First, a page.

MATH1231 - Functions

Injective / One-to-One

A function is injective if no point in the codomain of the function is the function value of more than one point in the domain.

Essentially each y corresponds to only one x.

\begin{align} f : X \rightarrow Y \text { is injective if } f(x_1) = f(x_2) \text { only when } x_1 = x_2 \end{align}

Surjective / Onto

A function is surjective if every point in the range of the function is in the range. I.e. range = codomain.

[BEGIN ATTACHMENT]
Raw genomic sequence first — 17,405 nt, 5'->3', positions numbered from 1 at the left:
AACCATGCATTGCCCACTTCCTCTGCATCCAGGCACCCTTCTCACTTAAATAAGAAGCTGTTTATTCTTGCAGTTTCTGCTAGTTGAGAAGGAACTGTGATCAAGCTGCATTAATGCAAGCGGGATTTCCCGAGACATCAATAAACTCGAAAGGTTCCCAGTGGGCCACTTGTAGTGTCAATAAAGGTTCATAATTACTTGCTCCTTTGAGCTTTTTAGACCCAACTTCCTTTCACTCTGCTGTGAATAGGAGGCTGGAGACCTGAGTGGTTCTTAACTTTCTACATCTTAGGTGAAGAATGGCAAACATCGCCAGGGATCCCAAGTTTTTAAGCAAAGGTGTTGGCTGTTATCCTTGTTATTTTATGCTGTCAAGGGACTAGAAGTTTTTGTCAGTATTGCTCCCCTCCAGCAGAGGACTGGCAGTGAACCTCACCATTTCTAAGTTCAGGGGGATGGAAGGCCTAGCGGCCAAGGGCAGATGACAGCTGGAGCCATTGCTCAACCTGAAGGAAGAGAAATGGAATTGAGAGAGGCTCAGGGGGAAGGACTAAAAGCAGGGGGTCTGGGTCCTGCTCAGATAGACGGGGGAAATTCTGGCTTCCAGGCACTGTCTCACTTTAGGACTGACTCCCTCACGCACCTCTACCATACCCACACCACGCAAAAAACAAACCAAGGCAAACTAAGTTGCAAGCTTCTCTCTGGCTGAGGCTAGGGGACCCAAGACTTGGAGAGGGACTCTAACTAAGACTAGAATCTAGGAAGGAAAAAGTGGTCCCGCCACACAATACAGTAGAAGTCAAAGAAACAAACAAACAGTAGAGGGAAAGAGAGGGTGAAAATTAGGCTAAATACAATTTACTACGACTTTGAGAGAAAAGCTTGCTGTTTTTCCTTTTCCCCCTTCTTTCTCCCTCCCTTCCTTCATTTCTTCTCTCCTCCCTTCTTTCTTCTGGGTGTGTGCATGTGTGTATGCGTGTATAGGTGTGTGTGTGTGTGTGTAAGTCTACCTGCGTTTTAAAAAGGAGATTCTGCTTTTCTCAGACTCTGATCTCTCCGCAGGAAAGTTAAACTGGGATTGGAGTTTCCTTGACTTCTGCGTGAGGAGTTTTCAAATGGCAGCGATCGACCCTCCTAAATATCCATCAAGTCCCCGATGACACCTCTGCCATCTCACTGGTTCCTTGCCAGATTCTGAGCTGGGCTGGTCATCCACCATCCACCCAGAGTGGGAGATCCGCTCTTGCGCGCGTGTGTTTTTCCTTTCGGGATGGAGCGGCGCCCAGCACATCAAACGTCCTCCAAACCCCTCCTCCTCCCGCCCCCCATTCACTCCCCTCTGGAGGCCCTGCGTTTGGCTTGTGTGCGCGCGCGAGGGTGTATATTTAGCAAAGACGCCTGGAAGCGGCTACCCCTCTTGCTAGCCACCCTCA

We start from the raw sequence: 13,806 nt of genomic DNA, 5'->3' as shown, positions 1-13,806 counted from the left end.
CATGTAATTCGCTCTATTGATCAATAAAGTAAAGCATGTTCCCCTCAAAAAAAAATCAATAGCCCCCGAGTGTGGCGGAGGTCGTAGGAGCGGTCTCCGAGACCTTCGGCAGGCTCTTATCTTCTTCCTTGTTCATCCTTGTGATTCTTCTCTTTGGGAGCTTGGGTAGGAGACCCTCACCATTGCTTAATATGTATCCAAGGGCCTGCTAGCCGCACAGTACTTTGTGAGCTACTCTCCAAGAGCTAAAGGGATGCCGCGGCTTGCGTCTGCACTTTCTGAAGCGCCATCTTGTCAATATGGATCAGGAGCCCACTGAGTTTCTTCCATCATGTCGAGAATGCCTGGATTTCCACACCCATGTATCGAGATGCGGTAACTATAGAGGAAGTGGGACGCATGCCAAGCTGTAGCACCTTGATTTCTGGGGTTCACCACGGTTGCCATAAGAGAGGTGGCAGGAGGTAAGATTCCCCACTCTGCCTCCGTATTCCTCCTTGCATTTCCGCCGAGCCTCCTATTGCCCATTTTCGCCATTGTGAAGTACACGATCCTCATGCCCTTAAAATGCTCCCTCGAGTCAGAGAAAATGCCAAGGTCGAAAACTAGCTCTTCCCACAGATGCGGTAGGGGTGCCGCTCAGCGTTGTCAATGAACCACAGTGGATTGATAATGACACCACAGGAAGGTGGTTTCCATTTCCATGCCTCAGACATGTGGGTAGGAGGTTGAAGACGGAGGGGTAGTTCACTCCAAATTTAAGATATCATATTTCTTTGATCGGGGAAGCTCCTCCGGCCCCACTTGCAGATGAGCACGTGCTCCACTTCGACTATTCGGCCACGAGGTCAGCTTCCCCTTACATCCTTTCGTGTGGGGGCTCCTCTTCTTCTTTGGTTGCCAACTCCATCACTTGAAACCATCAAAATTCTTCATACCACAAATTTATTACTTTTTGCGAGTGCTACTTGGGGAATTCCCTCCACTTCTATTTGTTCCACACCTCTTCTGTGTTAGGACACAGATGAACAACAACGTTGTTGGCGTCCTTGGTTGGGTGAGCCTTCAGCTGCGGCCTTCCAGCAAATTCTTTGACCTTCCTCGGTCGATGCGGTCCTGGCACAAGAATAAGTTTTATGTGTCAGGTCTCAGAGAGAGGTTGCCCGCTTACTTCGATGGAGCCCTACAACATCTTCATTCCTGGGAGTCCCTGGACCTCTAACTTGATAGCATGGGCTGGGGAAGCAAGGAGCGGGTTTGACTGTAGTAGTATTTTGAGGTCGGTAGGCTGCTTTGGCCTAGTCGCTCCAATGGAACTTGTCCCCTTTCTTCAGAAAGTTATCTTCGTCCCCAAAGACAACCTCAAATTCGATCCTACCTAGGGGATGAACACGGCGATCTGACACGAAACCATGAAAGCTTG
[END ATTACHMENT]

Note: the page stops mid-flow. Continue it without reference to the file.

Essentially every y exists.

\begin{align} f : X \rightarrow Y \text { is surjective if } \forall y \in Y \exists x \in X \text { such that } y = f(x) \end{align}


A function is bijective if it is both injective and surjective.

Essentially every x has one y, and every y has an x.


A function has an inverse iff the function is bijective.

A function is an inverse if:

  1. g o f = idX (i.e. idX(x) = x)
  2. f o g = idY (i.e. idY(y) = y)